How How could I monitor the progress of osteoarthritis of my dog?

How How could I monitor the progress of osteoarthritis of my dog?

Your dog is less energetic than before, and your vet has told you about osteoarthritis. He will probably have stressed the importance of maintaining a healthy weight, keeping physically active and supplementing your pet's diet with chondroprotectors or essential fatty acids. Your dog may have been having a painful episode at the time of diagnosis, so your vet will almost certainly have prescribed pain relief for a few days. Now you'd like to know how your pet will progress and what to look out for. It's important to remember that osteoarthritis is a non-reversible disease that progresses in painful attacks. The aim of treatment is therefore to slow its progression and maintain your pet's quality of life and comfort, by limiting the consequences of cartilage degeneration. In order to space out the various painful episodes as much as possible, you will need to pay close attention to your dog's behaviour on a daily basis. Is he eating as usual? Does he seem to have difficulty getting up, jumping into the car or climbing the stairs? Does he limp? Does he lick himself in a particular place (check in particular the joint affected by osteoarthritis)? Does he look anxious, sad or fearful? Has he become easily irritated? To keep your pet in good health, we recommend that you take part in moderate daily exercise. Ideally, you should take your pet for 2 x 30-minute walks every day. Don't hesitate to write down the length of your outings and the routes taken in a notebook. Even easier, use your smartphone: there are even applications specifically developed to track your walks! As well as keeping track of the duration and intensity of your walks, it's a good idea to add some additional information, such as :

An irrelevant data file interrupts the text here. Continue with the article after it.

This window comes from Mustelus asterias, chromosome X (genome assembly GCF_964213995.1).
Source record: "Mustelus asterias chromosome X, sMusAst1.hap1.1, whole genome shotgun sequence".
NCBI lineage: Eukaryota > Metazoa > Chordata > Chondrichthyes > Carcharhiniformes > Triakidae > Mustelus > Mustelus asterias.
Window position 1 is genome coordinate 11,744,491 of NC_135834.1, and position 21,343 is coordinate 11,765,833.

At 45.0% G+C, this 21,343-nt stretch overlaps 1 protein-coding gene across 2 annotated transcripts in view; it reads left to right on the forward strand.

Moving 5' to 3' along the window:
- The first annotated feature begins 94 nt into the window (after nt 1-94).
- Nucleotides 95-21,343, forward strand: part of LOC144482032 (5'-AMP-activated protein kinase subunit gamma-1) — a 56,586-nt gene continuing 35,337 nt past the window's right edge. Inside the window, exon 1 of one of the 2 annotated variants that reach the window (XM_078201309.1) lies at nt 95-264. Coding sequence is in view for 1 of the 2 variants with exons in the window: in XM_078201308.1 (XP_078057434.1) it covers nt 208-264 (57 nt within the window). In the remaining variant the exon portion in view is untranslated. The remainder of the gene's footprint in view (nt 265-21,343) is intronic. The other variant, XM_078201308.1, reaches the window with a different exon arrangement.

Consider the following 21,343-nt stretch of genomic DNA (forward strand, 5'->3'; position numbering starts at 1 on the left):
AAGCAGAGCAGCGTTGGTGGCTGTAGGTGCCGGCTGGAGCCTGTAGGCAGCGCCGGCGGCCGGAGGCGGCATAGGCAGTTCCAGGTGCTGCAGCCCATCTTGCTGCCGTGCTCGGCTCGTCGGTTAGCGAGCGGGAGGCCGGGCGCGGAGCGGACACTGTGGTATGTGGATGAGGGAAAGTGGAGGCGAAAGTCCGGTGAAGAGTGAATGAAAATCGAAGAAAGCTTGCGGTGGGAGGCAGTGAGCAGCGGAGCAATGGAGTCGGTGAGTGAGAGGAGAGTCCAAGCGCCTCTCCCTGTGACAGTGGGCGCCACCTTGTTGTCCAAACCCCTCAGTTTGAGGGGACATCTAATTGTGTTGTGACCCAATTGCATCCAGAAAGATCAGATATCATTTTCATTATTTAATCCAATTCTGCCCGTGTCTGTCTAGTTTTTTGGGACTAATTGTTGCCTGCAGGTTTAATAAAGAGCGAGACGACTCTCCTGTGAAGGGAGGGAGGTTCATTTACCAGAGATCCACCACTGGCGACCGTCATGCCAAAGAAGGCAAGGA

• Did you keep the lead on throughout the walk? If so, did he pull or stay on the lead? If not, did he run? This information should be related to the dog's usual behaviour.
  • Who stopped the activity?
  • For the same amount of effort, do you think he had more difficulty recovering after this session?
Check regularly with your vet, even if there is no painful crisis. Low-level inflammation is always present, without necessarily causing discomfort. This is why omega-3 essential
fatty acids can be used continuously: they help to modulate this inflammation and limit inflammatory flare-ups. In the same way, it is always preferable not to let pain take hold, in which case it is more difficult to manage. To this end, the CAPdouleur network has developed an eponymous application, CAPdouleur, CSOM, which enables pet owners and their vets to share pain assessments. If your vet is a member of the CAPdouleur network and considers it necessary, he or she can suggest that you use this tool. You can then work together to devise the most appropriate assessment grid for your 4-legged friend. With this application, you can monitor your pet's pain score on a daily basis and in its familiar environment. The scores are synchronised and sent to your vet so you can adjust the treatment protocol as soon as possible. You can already download the CAPdouleur application and fill in the pain assessment questionnaire, which is freely available. This will give you an initial indication of whether or not your dog is suffering from pain, which you can then present to your vet.